Golf course designer Pete Dye stands
on the beautiful elevated tee of the 229 yard par three 7th hole
at Teeth of the Dog, at Casa de Campo in the Dominican Republic.
of the Dog at Casa de Campo
Pete Dyes First-Ever Island Creation, Literally Made By
Written by Golf Course Designer,
Pete Dye for Florida Golf Magazine, casadecampo.com.do
Pictured at right - Pete Dye's 2nd-in-command
at Teeth of the Dog was Project Manager Bruce Mashburn who had
formerly worked first with Donald Ross and then George Cobb after
Mr. Rosss death.
1969 I was hired by a man named Alvaro Carta, who ran the South
Puerto Rico Sugar company to build a golf course on the southeastern
coastline of the Dominican Republic. With the financial backing
of the huge Gulf and Western empire, Mr. Carta had formed a new
division known as Gulf and Western Americas. More than 300,000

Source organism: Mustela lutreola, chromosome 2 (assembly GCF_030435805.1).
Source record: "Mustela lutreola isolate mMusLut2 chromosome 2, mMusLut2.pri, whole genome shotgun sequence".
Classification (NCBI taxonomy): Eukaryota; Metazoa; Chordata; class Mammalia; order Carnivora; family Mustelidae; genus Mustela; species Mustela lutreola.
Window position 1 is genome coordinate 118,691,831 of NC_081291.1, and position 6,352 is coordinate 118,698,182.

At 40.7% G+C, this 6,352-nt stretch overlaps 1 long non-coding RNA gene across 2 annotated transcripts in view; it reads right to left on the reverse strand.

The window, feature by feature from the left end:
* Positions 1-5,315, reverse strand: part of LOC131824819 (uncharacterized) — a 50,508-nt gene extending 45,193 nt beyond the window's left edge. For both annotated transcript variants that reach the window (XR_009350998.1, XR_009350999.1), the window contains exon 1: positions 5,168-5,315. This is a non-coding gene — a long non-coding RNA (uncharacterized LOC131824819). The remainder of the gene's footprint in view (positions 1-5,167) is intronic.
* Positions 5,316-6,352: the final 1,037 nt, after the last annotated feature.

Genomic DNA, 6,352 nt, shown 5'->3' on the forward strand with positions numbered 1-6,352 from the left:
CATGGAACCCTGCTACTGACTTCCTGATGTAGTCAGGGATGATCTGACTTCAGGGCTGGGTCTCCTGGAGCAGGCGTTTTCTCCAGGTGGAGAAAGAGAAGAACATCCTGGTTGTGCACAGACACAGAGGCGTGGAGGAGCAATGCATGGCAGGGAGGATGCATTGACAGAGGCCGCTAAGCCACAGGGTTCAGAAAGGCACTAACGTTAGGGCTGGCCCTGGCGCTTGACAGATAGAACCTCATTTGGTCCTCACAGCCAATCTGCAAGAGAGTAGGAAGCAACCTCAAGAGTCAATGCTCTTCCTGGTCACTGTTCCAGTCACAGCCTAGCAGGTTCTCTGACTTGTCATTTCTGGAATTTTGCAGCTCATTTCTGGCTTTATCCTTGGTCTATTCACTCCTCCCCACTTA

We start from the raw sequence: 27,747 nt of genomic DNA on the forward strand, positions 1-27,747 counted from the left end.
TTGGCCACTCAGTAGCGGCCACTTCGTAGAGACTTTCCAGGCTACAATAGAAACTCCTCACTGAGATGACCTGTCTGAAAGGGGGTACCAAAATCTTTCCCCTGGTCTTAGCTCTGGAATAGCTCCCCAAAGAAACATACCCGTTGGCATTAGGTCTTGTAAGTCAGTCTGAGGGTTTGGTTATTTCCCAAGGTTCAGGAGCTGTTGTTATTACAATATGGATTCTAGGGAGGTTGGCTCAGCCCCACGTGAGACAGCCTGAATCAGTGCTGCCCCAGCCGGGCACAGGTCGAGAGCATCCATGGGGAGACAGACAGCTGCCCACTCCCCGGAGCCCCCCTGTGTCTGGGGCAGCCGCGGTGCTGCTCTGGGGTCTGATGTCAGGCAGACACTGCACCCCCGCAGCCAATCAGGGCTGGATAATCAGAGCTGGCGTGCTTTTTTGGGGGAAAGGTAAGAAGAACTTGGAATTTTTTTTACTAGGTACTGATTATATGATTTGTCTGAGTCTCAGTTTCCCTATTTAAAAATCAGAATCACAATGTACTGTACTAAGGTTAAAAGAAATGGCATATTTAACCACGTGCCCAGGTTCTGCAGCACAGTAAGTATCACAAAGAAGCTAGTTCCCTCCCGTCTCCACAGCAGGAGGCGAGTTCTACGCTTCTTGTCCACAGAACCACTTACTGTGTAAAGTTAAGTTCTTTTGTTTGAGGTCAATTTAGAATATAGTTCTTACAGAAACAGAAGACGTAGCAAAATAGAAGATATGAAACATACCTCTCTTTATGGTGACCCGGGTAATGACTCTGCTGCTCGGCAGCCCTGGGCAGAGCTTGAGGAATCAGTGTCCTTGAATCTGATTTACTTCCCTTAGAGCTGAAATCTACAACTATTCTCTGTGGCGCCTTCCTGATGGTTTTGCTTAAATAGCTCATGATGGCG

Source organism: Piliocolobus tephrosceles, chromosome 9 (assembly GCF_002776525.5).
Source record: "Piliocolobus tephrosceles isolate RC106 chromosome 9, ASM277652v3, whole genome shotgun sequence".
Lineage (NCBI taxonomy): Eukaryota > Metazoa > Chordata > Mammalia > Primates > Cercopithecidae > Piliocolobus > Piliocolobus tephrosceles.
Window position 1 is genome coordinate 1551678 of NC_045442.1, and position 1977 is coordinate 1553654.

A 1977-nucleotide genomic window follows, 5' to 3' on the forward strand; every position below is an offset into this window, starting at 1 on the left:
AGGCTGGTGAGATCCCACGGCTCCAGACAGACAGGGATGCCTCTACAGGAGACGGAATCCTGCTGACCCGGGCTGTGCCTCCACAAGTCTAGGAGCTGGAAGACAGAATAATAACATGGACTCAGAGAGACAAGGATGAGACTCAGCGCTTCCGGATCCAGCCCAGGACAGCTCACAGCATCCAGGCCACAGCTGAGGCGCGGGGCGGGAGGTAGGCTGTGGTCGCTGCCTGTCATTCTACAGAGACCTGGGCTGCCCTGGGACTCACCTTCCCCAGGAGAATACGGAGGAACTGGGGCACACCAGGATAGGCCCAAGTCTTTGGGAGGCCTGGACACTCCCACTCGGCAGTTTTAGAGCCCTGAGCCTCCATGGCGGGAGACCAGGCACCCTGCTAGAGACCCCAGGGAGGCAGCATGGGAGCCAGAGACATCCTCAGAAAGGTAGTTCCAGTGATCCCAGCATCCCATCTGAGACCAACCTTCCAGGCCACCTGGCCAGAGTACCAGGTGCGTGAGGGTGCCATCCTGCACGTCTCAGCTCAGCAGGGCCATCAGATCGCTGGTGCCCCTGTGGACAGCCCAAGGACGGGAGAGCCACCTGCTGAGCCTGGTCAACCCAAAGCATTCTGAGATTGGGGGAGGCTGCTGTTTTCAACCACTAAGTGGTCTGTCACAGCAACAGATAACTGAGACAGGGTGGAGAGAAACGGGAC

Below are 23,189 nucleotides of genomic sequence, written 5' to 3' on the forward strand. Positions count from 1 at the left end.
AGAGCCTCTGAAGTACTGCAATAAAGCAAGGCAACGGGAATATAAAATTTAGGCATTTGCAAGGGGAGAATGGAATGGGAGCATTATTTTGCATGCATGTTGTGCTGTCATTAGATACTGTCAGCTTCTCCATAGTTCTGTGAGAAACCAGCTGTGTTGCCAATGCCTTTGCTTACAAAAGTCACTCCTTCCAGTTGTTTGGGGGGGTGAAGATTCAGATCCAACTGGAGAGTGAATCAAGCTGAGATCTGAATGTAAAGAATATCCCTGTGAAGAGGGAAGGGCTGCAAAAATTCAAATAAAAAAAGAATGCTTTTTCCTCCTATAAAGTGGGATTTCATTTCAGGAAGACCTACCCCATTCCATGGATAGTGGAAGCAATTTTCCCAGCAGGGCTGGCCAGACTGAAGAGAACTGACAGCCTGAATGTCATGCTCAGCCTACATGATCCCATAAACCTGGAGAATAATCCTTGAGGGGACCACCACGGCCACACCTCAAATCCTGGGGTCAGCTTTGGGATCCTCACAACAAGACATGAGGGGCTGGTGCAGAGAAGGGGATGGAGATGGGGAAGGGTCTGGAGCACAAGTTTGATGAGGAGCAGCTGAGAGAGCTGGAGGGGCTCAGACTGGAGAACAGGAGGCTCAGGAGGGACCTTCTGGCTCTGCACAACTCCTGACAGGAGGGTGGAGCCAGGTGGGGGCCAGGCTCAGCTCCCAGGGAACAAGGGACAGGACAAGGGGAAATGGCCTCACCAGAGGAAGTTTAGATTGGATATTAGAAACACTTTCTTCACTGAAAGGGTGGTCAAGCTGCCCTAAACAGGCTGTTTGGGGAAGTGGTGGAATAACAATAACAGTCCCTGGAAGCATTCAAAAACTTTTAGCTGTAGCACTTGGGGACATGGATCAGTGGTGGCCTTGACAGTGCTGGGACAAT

tons of raw sugar was produced annually at their mill in the
sleepy little town of La Romana, making it the largest single
producer in the world and the luxurious golf resort that is now
Casa de Campo evolved because of their vast resources.
of the Dog opened 18 months later, and little did I know at the
time, we would not only succeed in building a world-class golf
course, but also improve the economic conditions for the mostly
idyllic ambiance at Teeth of the Dog gives no hint of its arduous
origins. Since importing the heavy equipment normally used in
golf course construction was cost prohibited, I had to make do
with ill-suited machinery whose true purpose was sugarcane cultivation,
and substituted man and oxen power instead. Armed only with sledgehammers,
pickaxes and chisels, 300 Dominican laborers literally pulverized